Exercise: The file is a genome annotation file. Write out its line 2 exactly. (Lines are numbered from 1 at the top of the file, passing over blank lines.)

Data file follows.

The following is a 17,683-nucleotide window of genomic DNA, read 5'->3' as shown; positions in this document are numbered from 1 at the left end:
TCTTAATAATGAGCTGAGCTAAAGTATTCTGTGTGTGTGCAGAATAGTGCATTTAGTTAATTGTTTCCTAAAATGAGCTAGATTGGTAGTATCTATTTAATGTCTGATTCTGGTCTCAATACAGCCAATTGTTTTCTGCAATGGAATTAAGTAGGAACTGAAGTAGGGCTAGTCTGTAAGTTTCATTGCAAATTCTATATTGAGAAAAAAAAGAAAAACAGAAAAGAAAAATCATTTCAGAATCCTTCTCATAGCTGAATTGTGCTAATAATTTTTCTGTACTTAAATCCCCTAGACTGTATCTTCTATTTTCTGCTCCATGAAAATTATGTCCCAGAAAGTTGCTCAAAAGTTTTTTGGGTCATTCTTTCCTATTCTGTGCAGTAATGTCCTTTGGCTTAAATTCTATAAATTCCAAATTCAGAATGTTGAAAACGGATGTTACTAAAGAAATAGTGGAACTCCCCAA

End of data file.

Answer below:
TCTTAATAATGAGCTGAGCTAAAGTATTCTGTGTGTGTGCAGAATAGTGCATTTAGTTAATTGTTTCCTAAAATGAGCTAGATTGGTAGTATCTATTTAATGTCTGATTCTGGTCTCAATACAGCCAATTGTTTTCTGCAATGGAATTAAGTAGGAACTGAAGTAGGGCTAGTCTGTAAGTTTCATTGCAAATTCTATATTGAGAAAAAAAAGAAAAACAGAAAAGAAAAATCATTTCAGAATCCTTCTCATAGCTGAATTGTGCTAATAATTTTTCTGTACTTAAATCCCCTAGACTGTATCTTCTATTTTCTGCTCCATGAAAATTATGTCCCAGAAAGTTGCTCAAAAGTTTTTTGGGTCATTCTTTCCTATTCTGTGCAGTAATGTCCTTTGGCTTAAATTCTATAAATTCCAAATTCAGAATGTTGAAAACGGATGTTACTAAAGAAATAGTGGAACTCCCCAA